Thursday, August 29, 2013

Normal Accidents by Charles Perrow

This book*, originally published in 1984, is a regular reference for authors writing about complex socio-technical systems.**  Perrow's model for classifying such systems is intuitively appealing; it appears to reflect the reality of complexity without forcing the reader to digest a deliberately abstruse academic construct.  We will briefly describe the model then spend most of our space discussing our problems with Perrow's inferences and assertions, focusing on nuclear power.  

The Model

The model is a 2x2 matrix with axes of coupling and interactions.  Not surprisingly, it is called the Interaction/Coupling (IC) chart.

“Coupling” refers to the amount of slack, buffer or give between two items in a system.  Loosely coupled systems can accommodate shocks, failures and pressures without destabilizing.  Tightly coupled systems have a higher risk of disastrous failure because their processes are more time-dependent, with invariant sequences and a single way of achieving the production goal, and have little slack. (pp. 89-94)

“Interactions” may be linear or complex.  Linear interactions are between a system component and one or more other components that immediately precede or follow it in the production sequence.  These interactions are familiar and, if something unplanned occurs, the results are easily visible.  Complex interactions are between a system component and one or more other components outside the normal production sequence.  If unfamiliar, unplanned or unexpected sequences occur, the results may not be visible or immediately comprehensible. (pp. 77-78)

Nuclear plants have the tightest coupling and most complex interactions of the two dozen systems Perrow shows on the I/C chart, a population that included chemical plants, space missions and nuclear weapons accidents. (p. 97)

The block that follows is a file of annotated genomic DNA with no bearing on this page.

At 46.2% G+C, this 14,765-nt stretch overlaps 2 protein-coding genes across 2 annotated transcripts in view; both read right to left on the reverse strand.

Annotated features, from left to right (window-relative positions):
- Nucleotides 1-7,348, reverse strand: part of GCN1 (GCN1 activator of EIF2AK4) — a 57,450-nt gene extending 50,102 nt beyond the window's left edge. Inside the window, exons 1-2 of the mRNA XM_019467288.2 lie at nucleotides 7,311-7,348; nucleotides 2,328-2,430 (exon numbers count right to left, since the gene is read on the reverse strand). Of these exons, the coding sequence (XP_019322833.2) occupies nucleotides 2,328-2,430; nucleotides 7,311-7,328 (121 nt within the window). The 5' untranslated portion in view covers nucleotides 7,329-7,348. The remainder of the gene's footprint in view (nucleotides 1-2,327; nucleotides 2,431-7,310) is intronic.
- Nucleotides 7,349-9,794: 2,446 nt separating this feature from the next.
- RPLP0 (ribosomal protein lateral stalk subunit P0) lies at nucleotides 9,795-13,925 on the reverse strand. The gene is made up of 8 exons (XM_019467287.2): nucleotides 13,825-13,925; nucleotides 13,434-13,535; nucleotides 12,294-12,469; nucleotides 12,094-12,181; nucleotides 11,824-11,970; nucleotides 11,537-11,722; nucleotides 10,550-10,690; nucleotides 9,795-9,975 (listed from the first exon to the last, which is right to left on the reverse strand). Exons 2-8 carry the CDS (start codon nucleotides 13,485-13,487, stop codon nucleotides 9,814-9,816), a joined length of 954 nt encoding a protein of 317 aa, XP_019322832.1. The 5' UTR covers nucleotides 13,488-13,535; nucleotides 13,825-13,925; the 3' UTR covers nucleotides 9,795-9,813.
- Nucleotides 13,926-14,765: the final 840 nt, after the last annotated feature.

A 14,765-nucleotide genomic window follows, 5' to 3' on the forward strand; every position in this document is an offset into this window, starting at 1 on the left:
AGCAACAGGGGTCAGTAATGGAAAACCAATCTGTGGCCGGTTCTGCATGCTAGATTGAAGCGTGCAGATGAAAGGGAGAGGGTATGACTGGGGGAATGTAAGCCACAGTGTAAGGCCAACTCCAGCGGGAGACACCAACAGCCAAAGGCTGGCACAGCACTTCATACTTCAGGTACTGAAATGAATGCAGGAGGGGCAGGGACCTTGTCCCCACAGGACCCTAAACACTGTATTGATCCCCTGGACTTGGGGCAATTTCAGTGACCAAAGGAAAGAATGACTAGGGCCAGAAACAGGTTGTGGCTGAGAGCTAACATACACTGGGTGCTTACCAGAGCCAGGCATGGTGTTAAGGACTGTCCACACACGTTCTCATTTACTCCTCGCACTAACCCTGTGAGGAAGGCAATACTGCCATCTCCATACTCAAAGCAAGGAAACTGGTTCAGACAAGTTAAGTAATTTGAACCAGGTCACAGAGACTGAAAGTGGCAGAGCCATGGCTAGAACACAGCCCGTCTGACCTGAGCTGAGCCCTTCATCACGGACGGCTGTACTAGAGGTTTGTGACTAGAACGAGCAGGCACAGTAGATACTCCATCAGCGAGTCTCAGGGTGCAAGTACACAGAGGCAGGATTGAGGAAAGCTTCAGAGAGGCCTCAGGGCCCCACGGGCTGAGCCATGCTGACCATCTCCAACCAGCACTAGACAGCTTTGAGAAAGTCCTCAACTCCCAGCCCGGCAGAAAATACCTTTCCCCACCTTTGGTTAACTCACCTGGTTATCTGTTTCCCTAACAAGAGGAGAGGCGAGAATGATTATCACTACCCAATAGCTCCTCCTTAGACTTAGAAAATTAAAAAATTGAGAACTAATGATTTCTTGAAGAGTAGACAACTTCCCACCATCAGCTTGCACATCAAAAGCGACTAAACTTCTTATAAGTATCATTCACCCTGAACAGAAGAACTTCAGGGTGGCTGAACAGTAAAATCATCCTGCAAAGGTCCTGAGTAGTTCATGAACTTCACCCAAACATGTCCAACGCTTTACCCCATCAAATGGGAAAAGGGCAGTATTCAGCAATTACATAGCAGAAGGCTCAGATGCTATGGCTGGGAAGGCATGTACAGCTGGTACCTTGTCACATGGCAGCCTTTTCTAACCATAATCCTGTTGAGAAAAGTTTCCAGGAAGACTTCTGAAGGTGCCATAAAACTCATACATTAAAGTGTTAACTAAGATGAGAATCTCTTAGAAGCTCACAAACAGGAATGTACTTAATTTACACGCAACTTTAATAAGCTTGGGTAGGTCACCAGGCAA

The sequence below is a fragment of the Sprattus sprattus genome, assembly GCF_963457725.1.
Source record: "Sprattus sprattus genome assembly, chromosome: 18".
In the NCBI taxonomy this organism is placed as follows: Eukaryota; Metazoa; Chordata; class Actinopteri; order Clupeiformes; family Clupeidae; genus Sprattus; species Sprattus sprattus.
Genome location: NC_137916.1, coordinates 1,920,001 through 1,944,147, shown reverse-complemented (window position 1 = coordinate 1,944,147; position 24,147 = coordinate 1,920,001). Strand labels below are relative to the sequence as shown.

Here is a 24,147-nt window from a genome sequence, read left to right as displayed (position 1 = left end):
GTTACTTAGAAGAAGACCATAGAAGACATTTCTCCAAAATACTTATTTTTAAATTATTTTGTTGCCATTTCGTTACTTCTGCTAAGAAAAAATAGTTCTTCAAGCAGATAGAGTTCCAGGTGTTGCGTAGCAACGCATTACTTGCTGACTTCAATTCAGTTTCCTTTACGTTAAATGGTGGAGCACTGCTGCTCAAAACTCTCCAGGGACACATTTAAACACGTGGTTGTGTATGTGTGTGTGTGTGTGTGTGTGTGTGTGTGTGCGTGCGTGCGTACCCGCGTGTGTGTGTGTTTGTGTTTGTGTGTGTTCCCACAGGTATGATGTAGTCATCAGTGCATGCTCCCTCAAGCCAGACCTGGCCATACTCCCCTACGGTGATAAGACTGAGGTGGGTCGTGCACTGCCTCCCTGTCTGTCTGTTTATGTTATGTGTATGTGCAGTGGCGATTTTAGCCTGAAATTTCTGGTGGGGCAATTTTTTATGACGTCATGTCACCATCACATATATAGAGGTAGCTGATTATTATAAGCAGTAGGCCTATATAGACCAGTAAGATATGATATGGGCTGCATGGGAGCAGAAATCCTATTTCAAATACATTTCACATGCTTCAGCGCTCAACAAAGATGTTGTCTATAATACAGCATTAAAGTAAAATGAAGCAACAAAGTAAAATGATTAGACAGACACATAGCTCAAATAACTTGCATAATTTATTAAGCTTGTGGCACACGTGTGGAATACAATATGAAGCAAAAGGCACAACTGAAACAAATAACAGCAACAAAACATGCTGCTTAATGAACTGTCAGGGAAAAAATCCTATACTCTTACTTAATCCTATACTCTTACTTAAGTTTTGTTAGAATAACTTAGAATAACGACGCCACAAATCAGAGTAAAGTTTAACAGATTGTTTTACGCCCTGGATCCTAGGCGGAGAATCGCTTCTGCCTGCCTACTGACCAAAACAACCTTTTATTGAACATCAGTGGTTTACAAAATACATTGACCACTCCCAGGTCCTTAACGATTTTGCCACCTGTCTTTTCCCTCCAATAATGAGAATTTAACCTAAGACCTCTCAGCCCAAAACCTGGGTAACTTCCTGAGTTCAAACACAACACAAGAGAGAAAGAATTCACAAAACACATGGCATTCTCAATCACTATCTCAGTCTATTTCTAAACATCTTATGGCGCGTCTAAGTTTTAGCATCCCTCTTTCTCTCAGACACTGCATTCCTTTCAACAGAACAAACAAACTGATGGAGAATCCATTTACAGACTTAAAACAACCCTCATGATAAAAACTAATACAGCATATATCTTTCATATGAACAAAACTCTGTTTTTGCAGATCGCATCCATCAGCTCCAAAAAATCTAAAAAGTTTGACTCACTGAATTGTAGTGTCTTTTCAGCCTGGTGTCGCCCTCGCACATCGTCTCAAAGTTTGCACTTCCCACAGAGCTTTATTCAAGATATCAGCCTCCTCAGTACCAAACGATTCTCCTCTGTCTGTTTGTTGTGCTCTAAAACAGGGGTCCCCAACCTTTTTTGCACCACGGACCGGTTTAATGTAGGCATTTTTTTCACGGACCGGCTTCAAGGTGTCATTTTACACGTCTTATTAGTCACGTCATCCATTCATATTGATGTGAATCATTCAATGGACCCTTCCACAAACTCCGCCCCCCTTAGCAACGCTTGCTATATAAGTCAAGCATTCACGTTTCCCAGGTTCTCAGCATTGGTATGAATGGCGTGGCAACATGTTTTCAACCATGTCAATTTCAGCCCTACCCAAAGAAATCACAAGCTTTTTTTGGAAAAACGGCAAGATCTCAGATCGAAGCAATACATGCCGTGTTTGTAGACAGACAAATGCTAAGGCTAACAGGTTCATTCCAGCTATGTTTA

Perrow on Nuclear Power

Let's get one thing out of the way immediately: Normal Accidents is an anti-nuke screed.  Perrow started the book in 1979 and it was published in 1984.  He was motivated to write the book by the TMI accident and it obviously colored his forecast for the industry.  He reviews the TMI accident in detail, then describes nuclear industry characteristics and incidents at other plants, all of which paint an unfavorable portrait of the industry.  He concludes: “We have not had more serious accidents of the scope of Three Mile Island simply because we have not given them enough time to appear.” (p. 60, emphasis added)  While he is concerned with design, construction and operating problems, his primary fear is “the potential for unexpected interactions of small failures in that system that makes it prone to the system accident.” (p. 61)   

Why has his prediction of such serious accidents not come to pass, at least in the U.S.?

Our Perspective on Normal Accidents

We have several issues with this book and the author's “analysis.”

Nuclear is not as complex as Perrow asserts 

There is no question that the U.S. nuclear industry grew quickly, with upsized plants and utilities specifying custom design combinations (in other words, limited standardization).  The utilities were focused on meeting significant load growth forecasts and saw nuclear baseload capacity as an efficient way to produce electric power.  However, actually operating a large nuclear plant was probably more complex than the utilities realized.  But not any more.  Learning curve effects, more detailed procedures and improved analytic methods are a few of the factors that led to a greater knowledge basis for plant decision making.  The serious operational issues at the “problem plants” (circa 1997) forced operators to confront the reality that identifying and permanently resolving plant problems was necessary for survival.  This era also saw the beginning of industry consolidation, with major operators applying best methods throughout their fleets.  All of these changes have led to our view that nuclear plants are certainly complicated but no longer complex and haven't been for some time.